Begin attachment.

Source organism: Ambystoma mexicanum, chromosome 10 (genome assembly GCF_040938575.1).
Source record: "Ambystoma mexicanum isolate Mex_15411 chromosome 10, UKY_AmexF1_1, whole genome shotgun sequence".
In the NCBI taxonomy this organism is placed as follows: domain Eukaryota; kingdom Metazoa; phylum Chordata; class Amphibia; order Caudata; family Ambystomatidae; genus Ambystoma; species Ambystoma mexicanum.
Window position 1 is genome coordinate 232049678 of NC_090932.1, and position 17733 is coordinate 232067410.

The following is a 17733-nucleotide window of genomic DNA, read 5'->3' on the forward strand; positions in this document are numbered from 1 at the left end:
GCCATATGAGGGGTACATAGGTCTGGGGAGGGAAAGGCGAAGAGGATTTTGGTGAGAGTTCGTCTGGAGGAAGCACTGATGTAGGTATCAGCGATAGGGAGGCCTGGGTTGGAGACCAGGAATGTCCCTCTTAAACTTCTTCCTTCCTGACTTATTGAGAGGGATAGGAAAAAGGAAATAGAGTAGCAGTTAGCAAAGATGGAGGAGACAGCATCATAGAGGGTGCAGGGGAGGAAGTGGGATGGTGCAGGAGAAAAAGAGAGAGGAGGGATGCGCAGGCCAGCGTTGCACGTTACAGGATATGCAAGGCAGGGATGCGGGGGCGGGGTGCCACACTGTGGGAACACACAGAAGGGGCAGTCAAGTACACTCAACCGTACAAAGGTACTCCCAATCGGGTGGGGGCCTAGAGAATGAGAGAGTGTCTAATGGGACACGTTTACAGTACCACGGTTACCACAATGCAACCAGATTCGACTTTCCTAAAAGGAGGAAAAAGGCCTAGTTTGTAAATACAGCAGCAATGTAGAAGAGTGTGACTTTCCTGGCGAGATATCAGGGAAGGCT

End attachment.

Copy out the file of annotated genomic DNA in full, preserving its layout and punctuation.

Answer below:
Source organism: Ambystoma mexicanum, chromosome 10 (genome assembly GCF_040938575.1).
Source record: "Ambystoma mexicanum isolate Mex_15411 chromosome 10, UKY_AmexF1_1, whole genome shotgun sequence".
In the NCBI taxonomy this organism is placed as follows: domain Eukaryota; kingdom Metazoa; phylum Chordata; class Amphibia; order Caudata; family Ambystomatidae; genus Ambystoma; species Ambystoma mexicanum.
Window position 1 is genome coordinate 232049678 of NC_090932.1, and position 17733 is coordinate 232067410.

The following is a 17733-nucleotide window of genomic DNA, read 5'->3' on the forward strand; positions in this document are numbered from 1 at the left end:
GCCATATGAGGGGTACATAGGTCTGGGGAGGGAAAGGCGAAGAGGATTTTGGTGAGAGTTCGTCTGGAGGAAGCACTGATGTAGGTATCAGCGATAGGGAGGCCTGGGTTGGAGACCAGGAATGTCCCTCTTAAACTTCTTCCTTCCTGACTTATTGAGAGGGATAGGAAAAAGGAAATAGAGTAGCAGTTAGCAAAGATGGAGGAGACAGCATCATAGAGGGTGCAGGGGAGGAAGTGGGATGGTGCAGGAGAAAAAGAGAGAGGAGGGATGCGCAGGCCAGCGTTGCACGTTACAGGATATGCAAGGCAGGGATGCGGGGGCGGGGTGCCACACTGTGGGAACACACAGAAGGGGCAGTCAAGTACACTCAACCGTACAAAGGTACTCCCAATCGGGTGGGGGCCTAGAGAATGAGAGAGTGTCTAATGGGACACGTTTACAGTACCACGGTTACCACAATGCAACCAGATTCGACTTTCCTAAAAGGAGGAAAAAGGCCTAGTTTGTAAATACAGCAGCAATGTAGAAGAGTGTGACTTTCCTGGCGAGATATCAGGGAAGGCT